Two thousand years ago, as Yeshua’s first generation of disciples struggled with the question of how to integrate so many Gentiles into their assembly, one Rabbi Sha’ul, better known to the world as the Apostle Paul, wrote a letter to the Galatians to urge them not to become Jewish through the ritual of circumcision with the thought that it would somehow make them more acceptable to the God who had already poured out His Spirit on them. He called this “good news” that one could be saved if only one became Jewish and subject to Jewish law “another gospel.” He warned of this other “gospel” of Judaizing, “But even though we, or an angel from heaven, should proclaim to you any ‘good news’ other than that which we preached to you, let him be cursed” (Gal. 1:8). If telling a Gentile that he must utterly divorce himself from his family, culture, and nation in order to be saved and part of the community of the redeemed is a sin worthy of a curse,how much more so is telling a Jew that he must give up his and be “Gentilized,” forsaking that which defines Jewish family, culture, and nationality–none other than the Torah itself

It is not necessary, of course, for the Gentile followers of the King of the Jews to take upon themselves all of the Torah. Just as there are commandments that are only incumbent on the priests, others that are only for shepherds, others for farmers, others for men, still others for women, and many that are only set upon those living in the Land, there are certainly commandments that are particularly for the Jews. Judaism has absolutely no problem with that concept at all, as last post’s quote from Rabbi Emden shows; indeed, since it has been through the uniqueness of keeping the Torah as a whole that has kept the Jewish people separate and preserved, most Jews are leery at the prospect of Gentiles en masse keeping the commandments which are Jewish distinctives, such as the Feastdays or kosher. There is room for valid debate and disagreement on which specific commandments are universal for all mankind, which are universal for both Jew and Gentile while in the Land, and which are specific to the Jew, whether in or out of the Land. Indeed, this is a debate that must be undertaken–but due to the focus of this blog, we will not do so here. However, what is necessary to present the true Good News to Israel is that the Torah be exalted rather than debased and that the Jewish observance of the Torah be accepted, expected, encouraged, and even extolled!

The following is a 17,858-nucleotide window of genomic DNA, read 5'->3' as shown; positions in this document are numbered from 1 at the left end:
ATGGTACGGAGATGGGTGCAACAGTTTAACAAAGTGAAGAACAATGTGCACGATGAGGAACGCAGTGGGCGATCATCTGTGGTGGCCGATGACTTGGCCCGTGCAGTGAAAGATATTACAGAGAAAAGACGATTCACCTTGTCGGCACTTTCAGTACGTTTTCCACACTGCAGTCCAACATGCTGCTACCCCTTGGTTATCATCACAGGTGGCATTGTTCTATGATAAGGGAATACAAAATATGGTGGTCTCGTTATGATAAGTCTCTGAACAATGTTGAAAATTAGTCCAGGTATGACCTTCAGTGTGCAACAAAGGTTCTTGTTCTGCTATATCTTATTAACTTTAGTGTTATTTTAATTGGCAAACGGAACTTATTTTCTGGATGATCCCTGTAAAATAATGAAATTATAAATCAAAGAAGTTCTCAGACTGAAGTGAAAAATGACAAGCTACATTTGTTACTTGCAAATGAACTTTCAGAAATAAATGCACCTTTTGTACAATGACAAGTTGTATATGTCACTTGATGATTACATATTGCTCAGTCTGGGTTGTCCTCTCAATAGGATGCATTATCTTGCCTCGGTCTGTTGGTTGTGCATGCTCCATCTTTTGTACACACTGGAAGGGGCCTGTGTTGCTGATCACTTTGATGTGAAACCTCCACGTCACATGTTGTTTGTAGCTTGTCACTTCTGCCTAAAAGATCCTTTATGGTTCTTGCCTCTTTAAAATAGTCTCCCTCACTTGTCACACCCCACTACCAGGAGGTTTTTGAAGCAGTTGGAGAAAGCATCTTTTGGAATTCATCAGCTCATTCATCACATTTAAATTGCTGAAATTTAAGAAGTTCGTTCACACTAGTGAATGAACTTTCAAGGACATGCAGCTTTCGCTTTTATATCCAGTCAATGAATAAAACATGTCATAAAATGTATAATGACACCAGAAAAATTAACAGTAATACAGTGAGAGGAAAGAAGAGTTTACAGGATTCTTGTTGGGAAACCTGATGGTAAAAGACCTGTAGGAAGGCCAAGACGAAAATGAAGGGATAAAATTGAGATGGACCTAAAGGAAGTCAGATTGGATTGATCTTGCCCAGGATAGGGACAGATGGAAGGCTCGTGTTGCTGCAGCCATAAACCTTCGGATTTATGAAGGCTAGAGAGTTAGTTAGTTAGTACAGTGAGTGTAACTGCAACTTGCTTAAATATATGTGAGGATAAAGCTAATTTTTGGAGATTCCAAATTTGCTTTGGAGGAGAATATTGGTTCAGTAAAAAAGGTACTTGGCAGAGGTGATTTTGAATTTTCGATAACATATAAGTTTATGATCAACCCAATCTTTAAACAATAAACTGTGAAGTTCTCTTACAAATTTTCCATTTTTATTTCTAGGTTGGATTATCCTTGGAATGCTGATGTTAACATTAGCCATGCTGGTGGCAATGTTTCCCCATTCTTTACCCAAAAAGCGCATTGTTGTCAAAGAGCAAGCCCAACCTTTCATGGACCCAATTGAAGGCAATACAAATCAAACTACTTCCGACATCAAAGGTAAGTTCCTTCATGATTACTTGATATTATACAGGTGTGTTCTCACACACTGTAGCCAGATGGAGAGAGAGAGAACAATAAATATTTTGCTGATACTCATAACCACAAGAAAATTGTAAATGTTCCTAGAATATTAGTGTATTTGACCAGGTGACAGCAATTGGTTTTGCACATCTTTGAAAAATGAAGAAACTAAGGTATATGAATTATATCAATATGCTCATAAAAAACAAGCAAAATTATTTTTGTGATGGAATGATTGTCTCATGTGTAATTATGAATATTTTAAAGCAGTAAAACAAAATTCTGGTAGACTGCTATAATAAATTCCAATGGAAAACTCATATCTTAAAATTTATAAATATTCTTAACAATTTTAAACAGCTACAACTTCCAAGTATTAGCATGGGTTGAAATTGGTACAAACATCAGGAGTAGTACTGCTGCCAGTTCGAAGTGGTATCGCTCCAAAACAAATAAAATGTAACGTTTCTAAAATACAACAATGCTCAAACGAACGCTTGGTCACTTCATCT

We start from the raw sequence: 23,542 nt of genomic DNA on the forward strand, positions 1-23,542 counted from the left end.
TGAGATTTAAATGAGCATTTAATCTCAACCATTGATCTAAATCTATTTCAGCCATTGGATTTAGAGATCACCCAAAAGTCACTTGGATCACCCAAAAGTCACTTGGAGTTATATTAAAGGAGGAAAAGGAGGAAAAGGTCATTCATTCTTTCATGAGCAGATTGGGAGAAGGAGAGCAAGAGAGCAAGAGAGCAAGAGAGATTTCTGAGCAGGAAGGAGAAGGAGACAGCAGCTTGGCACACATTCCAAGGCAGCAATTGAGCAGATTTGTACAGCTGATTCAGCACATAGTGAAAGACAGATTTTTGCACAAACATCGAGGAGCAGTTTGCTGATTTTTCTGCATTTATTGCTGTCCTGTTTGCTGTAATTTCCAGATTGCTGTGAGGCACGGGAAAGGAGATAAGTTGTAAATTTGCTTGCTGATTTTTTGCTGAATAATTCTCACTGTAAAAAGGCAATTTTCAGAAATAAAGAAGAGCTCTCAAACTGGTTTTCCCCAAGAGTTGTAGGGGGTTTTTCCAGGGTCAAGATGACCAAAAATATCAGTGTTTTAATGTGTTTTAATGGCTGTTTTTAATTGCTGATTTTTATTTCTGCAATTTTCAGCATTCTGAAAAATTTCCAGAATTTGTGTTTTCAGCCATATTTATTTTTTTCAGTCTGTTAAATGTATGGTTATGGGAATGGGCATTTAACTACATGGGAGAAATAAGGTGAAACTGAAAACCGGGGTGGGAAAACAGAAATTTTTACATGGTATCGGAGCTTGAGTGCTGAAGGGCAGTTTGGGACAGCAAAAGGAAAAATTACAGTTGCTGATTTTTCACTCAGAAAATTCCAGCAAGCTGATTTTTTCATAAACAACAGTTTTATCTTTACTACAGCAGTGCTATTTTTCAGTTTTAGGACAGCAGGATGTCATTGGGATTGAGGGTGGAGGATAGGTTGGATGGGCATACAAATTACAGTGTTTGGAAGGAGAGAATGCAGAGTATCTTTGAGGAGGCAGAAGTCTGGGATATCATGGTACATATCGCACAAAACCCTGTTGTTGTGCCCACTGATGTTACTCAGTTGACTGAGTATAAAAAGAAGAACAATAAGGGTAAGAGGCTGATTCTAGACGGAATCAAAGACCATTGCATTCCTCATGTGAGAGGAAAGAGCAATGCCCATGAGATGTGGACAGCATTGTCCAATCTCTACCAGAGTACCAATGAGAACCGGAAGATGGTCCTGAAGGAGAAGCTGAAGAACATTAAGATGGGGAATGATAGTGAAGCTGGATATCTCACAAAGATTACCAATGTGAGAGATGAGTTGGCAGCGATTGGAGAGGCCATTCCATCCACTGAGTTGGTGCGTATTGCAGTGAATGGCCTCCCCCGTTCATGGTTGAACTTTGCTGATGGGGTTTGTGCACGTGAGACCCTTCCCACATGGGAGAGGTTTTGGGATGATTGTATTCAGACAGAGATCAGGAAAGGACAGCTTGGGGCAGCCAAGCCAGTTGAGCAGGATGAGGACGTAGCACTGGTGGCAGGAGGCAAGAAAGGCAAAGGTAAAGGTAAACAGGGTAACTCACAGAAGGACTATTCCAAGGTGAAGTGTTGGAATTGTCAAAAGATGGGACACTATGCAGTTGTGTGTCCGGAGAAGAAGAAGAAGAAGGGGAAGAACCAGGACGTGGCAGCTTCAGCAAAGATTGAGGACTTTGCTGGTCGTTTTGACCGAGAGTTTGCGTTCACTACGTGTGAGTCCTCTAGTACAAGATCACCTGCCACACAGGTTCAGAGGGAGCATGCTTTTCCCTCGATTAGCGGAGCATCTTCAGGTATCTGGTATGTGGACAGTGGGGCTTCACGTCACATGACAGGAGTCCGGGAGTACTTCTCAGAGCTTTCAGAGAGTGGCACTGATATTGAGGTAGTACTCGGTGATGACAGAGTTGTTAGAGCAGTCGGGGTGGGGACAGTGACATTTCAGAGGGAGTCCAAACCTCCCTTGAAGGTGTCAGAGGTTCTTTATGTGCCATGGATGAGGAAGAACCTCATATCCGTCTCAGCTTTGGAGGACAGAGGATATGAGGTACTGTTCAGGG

Shalom.

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8 thoughts on “The Accidental Blasphemy

  1. While agreeing with your over all point your argument seems a bit weak here:
    >>But is Jesus, as presented by the Christian, one who seeks to draw Jews away from the commandments the Holy One commanded us to walk in?

    This doesn’t seem to correspond with the text you quote which says, “Let us go after other gods, which thou hast not known, and let us serve them…”

    It seems to me you left out the intervening bit that ‘ to other gods’ = ‘away from the commandments’.

    BTW how are you at reposting? I wouldn’t mind reposting some of your stuff.

    Like

    • Repost away, with my blessings and thanks. Just give credit and a link.

      Go re-read the whole quote, and notice how many times keeping the commandments is mentioned: “*All this word which I command you, that shall ye observe to do; thou shalt not add thereto, nor diminish from it*. . . After the LORD your God shall ye walk, and Him shall ye fear, *and His commandments shall ye keep*, and unto His voice shall ye hearken, and Him shall ye serve, and unto Him shall ye cleave. And that prophet, or that dreamer of dreams, shall be put to death; because he hath spoken perversion against the LORD your God . . . *to draw thee aside out of the way which the LORD thy God commanded thee to walk in*.”

      Since this is paired with the idea of being led astray into the worship of other gods, the clear implication is that you cannot separate God from His commandments.

      Remember that the Ugaritic culture worshiped a deity that they called by the same name as Hashem (trying to be clear here without actually typing the Name). Does that mean that they worshiped the God of Israel? If not, why not?

      Shalom

      Like